The separatist ULFA and NDFB militants are fighting for an independent Assam for the last 21 years. Both their tactical and head offices are now based in Bhutan. These  rebels have been operating from their several well-entrenched bases scattered all over south, central and eastern Bhutan.  According to Indian media there are more than two dozen ULFA and Bodo camps in the villages in south-eastern Bhutan. They were seen frequently travelling in Bhutan government vehicles. The top brass of ULFA and Bodo are allegedly living in and move freely inside Bhutan according to Indian media. Militancy in Assam has claimed more than 10,000 lives during the past two decades, while hundreds of others have been maimed for life.

 

The newspapers of Assam have published  news stories of intimate relationship between the officials of Bhutan and ULFA leaders.  According to media. Bhutan has become a notorious hub for murderers, abductors and kidnappers from neighbouring Indian territories.

 

The armed rebels of Assam attacked innocent Bhutanese nationals in the Indian territories on 20 and 21 December 2000 that left 14 dead and 19 injured. We condemn this heinous crime on innocent Bhutanese and the perpetrator must be brought to justice. Southern and eastern Bhutanese are required to travel via a large tract of Indian territories to reach Thimphu, the capital.

 

Under pressure from the Government of India, the 78th session of Bhutan’s National Assembly held in June, 2000 decided four-pronged strategies to resolve the ULFA-Bodo problem: to continue peaceful negotiations with the militants to try and make them leave the country peacefully; to stop ration and other supplies to the camps of the militants; to punish all persons who helped the militants in accordance with the National Security Act; and, as a last resort, use military action to evict them from Bhutanese soil. The Royal Government of Bhutan (RGOB) has tried the first three options without any success.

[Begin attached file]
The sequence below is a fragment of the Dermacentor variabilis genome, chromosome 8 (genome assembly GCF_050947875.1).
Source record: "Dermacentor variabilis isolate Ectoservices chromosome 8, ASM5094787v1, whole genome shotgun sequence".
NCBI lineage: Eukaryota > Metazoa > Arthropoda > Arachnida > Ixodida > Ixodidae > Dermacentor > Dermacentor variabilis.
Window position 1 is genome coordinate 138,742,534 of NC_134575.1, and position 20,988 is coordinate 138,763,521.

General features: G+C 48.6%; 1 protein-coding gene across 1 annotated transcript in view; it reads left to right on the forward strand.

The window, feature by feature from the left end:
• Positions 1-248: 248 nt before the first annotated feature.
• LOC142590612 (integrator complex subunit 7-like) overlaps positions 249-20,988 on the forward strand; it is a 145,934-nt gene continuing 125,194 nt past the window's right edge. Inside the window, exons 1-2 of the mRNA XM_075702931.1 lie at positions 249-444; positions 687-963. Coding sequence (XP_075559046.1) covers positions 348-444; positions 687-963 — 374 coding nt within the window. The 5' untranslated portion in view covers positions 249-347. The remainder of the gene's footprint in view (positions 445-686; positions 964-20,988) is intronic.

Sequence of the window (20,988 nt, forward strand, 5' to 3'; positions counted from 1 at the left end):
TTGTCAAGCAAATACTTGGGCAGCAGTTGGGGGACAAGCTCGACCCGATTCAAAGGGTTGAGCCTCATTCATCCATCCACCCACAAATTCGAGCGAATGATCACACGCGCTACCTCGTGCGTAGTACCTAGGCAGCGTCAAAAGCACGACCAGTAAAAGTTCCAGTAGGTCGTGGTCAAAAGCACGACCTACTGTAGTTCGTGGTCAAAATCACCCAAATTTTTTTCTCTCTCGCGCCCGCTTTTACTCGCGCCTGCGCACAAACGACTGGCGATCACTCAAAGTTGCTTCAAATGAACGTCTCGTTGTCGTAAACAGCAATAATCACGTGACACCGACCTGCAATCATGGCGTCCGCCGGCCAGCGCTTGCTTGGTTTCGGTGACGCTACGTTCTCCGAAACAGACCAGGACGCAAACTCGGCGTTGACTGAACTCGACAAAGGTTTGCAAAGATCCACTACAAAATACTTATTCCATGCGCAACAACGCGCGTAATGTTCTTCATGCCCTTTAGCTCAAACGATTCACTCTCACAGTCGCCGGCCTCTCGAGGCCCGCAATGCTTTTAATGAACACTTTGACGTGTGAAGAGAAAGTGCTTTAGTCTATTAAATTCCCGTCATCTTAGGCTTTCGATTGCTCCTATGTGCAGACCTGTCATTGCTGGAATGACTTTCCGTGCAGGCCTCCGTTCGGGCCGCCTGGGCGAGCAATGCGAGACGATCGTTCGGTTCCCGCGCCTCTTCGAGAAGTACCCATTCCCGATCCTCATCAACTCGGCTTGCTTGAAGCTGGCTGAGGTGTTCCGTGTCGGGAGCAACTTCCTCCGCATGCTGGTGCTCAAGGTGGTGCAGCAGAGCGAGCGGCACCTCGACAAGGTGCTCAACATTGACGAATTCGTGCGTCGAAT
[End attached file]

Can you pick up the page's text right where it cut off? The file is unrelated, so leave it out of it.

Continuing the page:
They have not worked so far and won’t work in future, either. The militants have tersely told the RGOB they do not plan to leave Bhutan. Bhutan has left with only one option of using military action. It must take immediate steps before more innocent Bhutanese lives are perished. Indian authorities have long been accusing Bhutan of helping the insurgents. In July 2000, the RGOB reportedly admitted that the ULFA transferred funds through its diplomatic bags to foreign countries. The two employees of the Foreign Ministry were also reportedly sacked (Assam Tribune July 6 2000)

 

The Home Minister Thinlay Gyamtsho has been telling the ordinary citizens to come forward to protect the country. He has been telling the people of the southern district to submit themselves to end this problem since they will have to bear the brunt of the consequences of an armed conflict. It exposes the naivety of the government, by making the ordinary and unarmed Bhutanese citizens to defend the boundaries or protect the country from the foreign militant assault, while the trained Bhutan Army and police seem to be sleeping in Thimphu. It is the responsibility of country’s army and police to protect the lives and properties of the citizens from a foreign militants’ assault. It is the duty and responsibility of the government to protect the lives of the citizens.